Wednesday, June 29, 2011

The Bard and the Bong

I recall as a young high school student being introduced to the wonders of the great William Shakespeare. Stone me if you wish, but I really wasn't much taken with the guy. His stuff was hard to understand in both the sense of it being written in old English and in the sense of having to sift through it for supposed metaphors and the like. I distinctly remember wondering at one point, Was this guy high to think I could hammer out a 5-page research paper on his play by Friday?!?  As a matter of fact, recent research by a group of South African scientists seems to indicate that I may have been on to something.

These scientists appear to have been exceptionally bored sitting about the lab all day and undertook to test a collection of 17-th century pipes to see what was smoked in them. It turns out that a number of pipes that were dug up from the gardens around Shakespeare's home DID contain traces of cannabis. (Get on with ya bad self Billy!)  The researchers stated that while there is no indication that Shakespeare actually smoked any of the pipes, by today's standards it would,probably, have gotten him popped for possession of drug paraphenalia.

Reactions throughout the scientific and literary communities were mixed and ranged from, "So what?" to "Well that explains A Midsummer Night's Dream."  It does conjur up interesting mental images of Billy and the troupe brainstorming their next production amidst a fog of reefer smoke.  It also begs the question of both what exactly was the Shakespearean equivelant of munchies and who got stuck having to go out and procur them after a long day of creating and doobage. Alas, we may never know.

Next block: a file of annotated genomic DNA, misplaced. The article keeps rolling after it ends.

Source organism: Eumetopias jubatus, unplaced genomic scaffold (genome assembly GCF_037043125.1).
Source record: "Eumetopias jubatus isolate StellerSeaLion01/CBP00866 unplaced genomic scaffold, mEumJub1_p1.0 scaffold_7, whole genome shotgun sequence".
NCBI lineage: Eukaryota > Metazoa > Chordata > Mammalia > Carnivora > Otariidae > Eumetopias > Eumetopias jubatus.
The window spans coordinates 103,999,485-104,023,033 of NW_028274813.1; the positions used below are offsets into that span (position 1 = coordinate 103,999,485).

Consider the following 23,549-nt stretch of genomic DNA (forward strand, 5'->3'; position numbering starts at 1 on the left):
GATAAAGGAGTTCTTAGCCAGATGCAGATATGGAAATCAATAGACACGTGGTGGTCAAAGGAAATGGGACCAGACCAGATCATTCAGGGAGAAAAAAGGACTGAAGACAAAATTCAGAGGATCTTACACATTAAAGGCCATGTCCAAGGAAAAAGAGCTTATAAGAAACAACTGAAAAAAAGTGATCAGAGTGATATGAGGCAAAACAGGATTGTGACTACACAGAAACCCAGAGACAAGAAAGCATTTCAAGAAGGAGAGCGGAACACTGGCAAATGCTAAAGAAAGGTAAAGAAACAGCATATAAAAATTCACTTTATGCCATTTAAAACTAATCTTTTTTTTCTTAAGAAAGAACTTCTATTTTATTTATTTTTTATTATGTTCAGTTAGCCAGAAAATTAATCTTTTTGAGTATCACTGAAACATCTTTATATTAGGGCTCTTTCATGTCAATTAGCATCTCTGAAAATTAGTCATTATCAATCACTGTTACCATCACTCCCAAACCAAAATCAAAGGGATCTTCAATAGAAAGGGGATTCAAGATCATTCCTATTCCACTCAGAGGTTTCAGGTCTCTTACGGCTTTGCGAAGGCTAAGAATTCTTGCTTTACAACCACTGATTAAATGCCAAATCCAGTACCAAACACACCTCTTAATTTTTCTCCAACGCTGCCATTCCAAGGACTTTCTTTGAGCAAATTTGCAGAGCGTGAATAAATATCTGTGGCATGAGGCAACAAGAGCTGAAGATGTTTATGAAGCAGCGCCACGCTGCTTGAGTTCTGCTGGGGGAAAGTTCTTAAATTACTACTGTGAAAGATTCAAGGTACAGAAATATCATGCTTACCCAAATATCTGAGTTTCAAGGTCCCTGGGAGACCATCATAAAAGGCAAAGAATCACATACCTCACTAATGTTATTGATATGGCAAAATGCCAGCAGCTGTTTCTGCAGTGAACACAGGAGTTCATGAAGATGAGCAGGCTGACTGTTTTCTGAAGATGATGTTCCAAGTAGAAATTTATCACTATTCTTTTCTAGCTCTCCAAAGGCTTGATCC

Other, also apparently bored, science geeks are suggesting that the remains of the Immortal Bard be exhumed for forensic testing to confirm the presence of illicit substances.  Such suggestions have also met with mixed opinions.  These opinions range from, "Don't you guys have some REAL work to do?!?" to "You DO realize the guy put a curse on his grave, right?!?"

As I mentioned earlier, old English was never exactly my forte but I think the curse on the grave best translates as, "I'm dead. Go away!"  I would say this is reasonably sound advice. So, while rumors swirl and speculations remain, the best course of action I can see is to honor the last request of the Stoner-on-Avon and just move on to something else you Science Geeks.

1 comment:

  1. Bryon was high and all his chronies, which influenced much of their writing, so it wouldn't be surprising to find Shakespeare was a user. In Victorian times it was common place to use Laudanum, as a type of snuff to help induce sleep - this is an opiate now used when making Heroin! A playwrite I studied at college called Antonin Artaud was put into a mental hospital due to being addicted and subjected to horrific electric shock treatments - he died of anal cancer - due to where the electrodes were placed!! So those that were 'off their face' were also locked up as we moved into the 20th century.

    So weed in the 1500/1600's would not be a leap of faith, or very original. it was actually only made illegal in the last 100 years or so, and used by various religious groups as a platform to get elected if they banned it.

    But wasting time testing for this exactly that - a waste of time.

    I like Shakespeare, but I would rather watch a play than read one.